Santek competitor: Closing Loudon landfill will cost $30M

Hugh G. Willett

LOUDON — Closing the Matlock Bend Landfill could cost as much as $1 million per year for 30 years, a waste disposal industry representative told the Loudon County Solid Waste Disposal Commission on Tuesday.

“You are looking at $30 million for closure,” said Doug McGill, municipal marketing manager for Waste Connections Inc., which is a competitor of Santek Waste Management, the company that currently runs the landfill.

McGill said his company, which manages about 50 landfills, had ideas that might help generate more revenue for closure and post-closure costs and would respond to a request for a proposal should the panel be interested.

County Commissioner Sharon Yarbrough said she had not realized closure costs might run that high. She said she was interested in learning more about revenue generating programs such as those described by McGill.

A 2012 Tennessee Department of Environment and Conservation estimated it would take a total of $8 million to close the facility.

Steve Field, who also sits on the solid waste panel, disputed the $30 million figure but did not offer another estimate.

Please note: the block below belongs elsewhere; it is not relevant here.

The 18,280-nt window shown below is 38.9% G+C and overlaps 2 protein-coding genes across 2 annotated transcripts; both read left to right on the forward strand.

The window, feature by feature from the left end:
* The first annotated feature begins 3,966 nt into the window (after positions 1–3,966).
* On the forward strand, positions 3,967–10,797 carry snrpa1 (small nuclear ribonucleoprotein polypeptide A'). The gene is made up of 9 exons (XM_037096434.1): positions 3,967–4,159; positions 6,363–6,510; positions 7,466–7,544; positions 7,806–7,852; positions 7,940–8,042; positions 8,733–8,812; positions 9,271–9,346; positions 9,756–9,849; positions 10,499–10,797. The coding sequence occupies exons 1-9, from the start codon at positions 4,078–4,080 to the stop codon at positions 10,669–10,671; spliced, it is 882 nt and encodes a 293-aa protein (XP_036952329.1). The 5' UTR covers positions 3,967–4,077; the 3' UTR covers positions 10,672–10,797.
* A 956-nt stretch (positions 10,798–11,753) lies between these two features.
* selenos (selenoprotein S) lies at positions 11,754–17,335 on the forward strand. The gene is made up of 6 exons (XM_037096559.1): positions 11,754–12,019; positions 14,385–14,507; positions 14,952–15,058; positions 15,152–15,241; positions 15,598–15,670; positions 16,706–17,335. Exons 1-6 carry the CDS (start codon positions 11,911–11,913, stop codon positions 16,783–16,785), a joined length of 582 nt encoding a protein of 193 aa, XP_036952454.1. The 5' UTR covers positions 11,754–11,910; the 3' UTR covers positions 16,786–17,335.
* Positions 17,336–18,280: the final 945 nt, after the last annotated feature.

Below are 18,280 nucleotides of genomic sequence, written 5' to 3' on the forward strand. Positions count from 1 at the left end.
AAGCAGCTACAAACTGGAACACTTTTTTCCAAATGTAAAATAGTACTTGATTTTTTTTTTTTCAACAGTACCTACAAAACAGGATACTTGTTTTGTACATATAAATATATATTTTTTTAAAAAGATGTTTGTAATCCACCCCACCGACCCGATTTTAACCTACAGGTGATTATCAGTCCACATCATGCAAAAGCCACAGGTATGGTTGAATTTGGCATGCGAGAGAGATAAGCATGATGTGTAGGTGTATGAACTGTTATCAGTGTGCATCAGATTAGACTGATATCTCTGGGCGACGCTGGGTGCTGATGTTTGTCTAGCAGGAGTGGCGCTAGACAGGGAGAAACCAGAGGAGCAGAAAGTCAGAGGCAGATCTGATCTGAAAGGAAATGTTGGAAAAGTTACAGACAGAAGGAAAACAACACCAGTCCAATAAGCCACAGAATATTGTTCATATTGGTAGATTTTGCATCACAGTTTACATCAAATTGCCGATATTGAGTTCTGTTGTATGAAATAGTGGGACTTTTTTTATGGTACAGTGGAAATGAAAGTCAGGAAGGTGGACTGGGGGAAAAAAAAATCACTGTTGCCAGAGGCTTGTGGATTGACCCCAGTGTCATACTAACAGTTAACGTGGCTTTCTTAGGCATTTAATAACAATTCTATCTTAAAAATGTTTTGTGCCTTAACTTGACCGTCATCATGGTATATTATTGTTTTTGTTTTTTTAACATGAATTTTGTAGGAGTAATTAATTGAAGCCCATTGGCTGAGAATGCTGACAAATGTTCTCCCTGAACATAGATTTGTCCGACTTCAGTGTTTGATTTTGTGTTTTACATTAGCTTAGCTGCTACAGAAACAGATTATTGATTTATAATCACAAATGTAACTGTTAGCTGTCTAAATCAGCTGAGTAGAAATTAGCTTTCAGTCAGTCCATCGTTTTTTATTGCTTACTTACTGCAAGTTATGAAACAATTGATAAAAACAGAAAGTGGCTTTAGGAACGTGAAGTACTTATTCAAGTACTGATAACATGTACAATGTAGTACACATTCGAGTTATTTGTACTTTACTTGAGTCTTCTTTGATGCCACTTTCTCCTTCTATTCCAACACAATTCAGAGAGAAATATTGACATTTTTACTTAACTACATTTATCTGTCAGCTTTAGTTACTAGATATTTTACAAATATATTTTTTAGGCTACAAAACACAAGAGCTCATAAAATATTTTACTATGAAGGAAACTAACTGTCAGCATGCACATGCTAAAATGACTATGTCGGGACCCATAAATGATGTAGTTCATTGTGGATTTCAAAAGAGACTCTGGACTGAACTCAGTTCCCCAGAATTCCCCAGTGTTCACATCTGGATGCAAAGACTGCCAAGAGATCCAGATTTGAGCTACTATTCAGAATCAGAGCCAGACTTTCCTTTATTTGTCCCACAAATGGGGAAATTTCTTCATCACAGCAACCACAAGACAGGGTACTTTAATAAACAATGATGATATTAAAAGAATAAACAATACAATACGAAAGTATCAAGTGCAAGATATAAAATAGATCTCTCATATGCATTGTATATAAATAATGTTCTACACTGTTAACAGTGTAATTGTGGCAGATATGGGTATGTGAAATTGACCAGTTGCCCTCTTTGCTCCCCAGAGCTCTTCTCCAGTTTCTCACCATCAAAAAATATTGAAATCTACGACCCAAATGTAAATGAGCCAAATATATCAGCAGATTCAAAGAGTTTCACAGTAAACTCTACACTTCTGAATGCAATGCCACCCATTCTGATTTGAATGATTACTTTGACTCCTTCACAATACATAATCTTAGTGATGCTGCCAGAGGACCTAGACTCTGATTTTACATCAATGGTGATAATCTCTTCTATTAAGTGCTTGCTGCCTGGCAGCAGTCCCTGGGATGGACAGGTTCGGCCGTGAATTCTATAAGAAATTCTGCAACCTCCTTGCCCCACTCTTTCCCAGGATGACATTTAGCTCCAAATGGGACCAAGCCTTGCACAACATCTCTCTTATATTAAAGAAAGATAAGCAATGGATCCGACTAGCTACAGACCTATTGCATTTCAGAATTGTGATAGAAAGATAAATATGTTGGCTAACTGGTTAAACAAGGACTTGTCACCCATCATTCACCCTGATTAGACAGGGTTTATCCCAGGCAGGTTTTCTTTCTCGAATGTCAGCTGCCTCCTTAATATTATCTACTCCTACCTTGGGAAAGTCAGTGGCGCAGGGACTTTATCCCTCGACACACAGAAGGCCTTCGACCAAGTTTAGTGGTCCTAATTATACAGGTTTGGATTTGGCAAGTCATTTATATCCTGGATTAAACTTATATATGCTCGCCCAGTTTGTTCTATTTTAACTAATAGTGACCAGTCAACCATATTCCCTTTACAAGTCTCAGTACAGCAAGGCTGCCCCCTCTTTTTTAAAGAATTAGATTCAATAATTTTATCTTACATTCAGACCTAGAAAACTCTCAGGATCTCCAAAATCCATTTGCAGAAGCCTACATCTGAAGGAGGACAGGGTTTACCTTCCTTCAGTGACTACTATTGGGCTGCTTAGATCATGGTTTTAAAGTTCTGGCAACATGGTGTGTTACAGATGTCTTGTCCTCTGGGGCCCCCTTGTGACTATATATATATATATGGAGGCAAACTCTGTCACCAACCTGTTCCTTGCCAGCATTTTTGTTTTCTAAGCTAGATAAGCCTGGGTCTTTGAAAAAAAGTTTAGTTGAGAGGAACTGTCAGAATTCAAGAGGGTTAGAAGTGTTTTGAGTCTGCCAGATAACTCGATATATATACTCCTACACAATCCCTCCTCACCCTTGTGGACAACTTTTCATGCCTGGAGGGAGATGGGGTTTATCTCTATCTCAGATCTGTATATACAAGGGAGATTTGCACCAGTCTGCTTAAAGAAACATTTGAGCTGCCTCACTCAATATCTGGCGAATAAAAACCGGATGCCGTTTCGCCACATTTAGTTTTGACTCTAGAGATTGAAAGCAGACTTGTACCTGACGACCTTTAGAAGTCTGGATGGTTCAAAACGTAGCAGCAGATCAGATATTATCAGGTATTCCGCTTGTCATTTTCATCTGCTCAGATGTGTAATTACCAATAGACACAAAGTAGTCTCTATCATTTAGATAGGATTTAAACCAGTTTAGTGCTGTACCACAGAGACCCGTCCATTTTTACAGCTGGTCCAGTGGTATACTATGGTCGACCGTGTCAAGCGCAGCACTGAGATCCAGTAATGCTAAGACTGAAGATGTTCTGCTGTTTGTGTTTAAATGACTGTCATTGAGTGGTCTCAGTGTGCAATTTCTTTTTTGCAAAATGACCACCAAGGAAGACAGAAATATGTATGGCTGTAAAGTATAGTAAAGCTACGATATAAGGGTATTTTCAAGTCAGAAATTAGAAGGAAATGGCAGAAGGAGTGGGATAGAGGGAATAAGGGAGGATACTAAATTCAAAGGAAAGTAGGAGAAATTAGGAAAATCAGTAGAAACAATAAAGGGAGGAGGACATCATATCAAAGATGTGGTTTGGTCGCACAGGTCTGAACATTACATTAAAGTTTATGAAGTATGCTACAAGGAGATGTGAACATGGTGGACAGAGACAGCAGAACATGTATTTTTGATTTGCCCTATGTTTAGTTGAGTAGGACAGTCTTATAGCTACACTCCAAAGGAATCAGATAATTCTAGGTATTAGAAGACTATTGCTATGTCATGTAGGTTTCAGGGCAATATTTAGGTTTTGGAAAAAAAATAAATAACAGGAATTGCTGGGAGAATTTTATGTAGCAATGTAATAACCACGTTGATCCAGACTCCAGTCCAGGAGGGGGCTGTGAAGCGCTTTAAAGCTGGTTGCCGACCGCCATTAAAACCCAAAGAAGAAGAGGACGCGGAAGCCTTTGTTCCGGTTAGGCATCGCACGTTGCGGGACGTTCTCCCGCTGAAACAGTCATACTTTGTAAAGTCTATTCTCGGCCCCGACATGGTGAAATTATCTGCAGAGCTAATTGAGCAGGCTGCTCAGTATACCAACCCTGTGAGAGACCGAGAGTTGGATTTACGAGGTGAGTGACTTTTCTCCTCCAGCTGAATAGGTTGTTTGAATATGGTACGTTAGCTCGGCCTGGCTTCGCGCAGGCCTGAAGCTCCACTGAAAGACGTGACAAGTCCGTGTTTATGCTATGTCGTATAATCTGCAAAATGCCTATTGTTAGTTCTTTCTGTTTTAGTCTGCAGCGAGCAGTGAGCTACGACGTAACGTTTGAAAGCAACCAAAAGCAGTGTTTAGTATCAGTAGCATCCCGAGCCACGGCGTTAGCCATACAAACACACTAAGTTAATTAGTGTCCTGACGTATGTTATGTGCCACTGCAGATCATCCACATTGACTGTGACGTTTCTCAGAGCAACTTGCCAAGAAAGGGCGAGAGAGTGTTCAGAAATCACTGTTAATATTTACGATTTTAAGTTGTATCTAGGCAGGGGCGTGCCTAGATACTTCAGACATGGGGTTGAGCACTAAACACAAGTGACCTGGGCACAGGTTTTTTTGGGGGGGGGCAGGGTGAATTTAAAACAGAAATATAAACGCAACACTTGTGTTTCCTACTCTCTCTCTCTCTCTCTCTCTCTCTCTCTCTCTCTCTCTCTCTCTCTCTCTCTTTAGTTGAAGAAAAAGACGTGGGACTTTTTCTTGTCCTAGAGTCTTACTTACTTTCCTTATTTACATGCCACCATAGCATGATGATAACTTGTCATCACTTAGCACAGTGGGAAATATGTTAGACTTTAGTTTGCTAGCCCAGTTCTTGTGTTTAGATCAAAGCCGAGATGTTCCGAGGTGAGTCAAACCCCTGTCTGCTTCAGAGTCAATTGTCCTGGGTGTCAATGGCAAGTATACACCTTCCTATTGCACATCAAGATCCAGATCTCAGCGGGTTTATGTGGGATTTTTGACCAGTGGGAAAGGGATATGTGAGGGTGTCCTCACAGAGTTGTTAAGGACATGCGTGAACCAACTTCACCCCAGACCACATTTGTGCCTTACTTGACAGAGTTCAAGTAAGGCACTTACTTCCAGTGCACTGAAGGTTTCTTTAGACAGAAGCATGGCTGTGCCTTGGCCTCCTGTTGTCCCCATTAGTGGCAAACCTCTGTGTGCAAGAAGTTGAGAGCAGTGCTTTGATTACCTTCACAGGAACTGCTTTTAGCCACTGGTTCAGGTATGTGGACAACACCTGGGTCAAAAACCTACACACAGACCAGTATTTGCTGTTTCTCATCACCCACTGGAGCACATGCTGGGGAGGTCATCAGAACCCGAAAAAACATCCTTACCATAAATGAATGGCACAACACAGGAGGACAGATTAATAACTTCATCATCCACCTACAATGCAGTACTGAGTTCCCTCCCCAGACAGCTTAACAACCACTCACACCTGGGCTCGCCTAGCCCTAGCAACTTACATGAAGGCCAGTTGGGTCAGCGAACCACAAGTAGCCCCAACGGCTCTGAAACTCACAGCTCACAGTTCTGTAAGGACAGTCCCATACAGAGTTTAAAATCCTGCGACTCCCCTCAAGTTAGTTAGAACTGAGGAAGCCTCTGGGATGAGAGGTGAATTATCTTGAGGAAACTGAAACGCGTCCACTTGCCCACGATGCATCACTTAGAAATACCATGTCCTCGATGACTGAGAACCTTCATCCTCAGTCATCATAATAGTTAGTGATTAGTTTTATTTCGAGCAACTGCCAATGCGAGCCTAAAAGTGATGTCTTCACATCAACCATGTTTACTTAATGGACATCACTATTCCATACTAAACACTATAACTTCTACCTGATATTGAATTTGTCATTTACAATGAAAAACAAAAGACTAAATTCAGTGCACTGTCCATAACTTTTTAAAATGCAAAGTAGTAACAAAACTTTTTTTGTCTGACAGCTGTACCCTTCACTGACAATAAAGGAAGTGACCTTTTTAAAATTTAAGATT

The commission recently acknowledged that at the current rate of accrual, there will not be enough money saved to handle closure and post closure costs. Officials have been working with Cleveland, Tenn.-based Santek to try to reduce the closing costs by closing some sections of the landfill before the entire facility closes around 2034.

Commissioners have also been working with the Loudon County Trustees Office to look for a better return on investment from the money already collected for closure. The money is currently in a county “checking account” drawing 0.10 percent interest per year.

Commission attorney Kevin Stevens told the board Tuesday night that for six years the county has basically been receiving a negative return on its investment.

“Failure of funds to keep up with inflation is what caused the shortage,” he said.

Yarbrough, who said she was surprised to learn that the county was getting no return on the investment, suggested the County Commission get “periodic updates” on the actions of the Solid Waste Commission.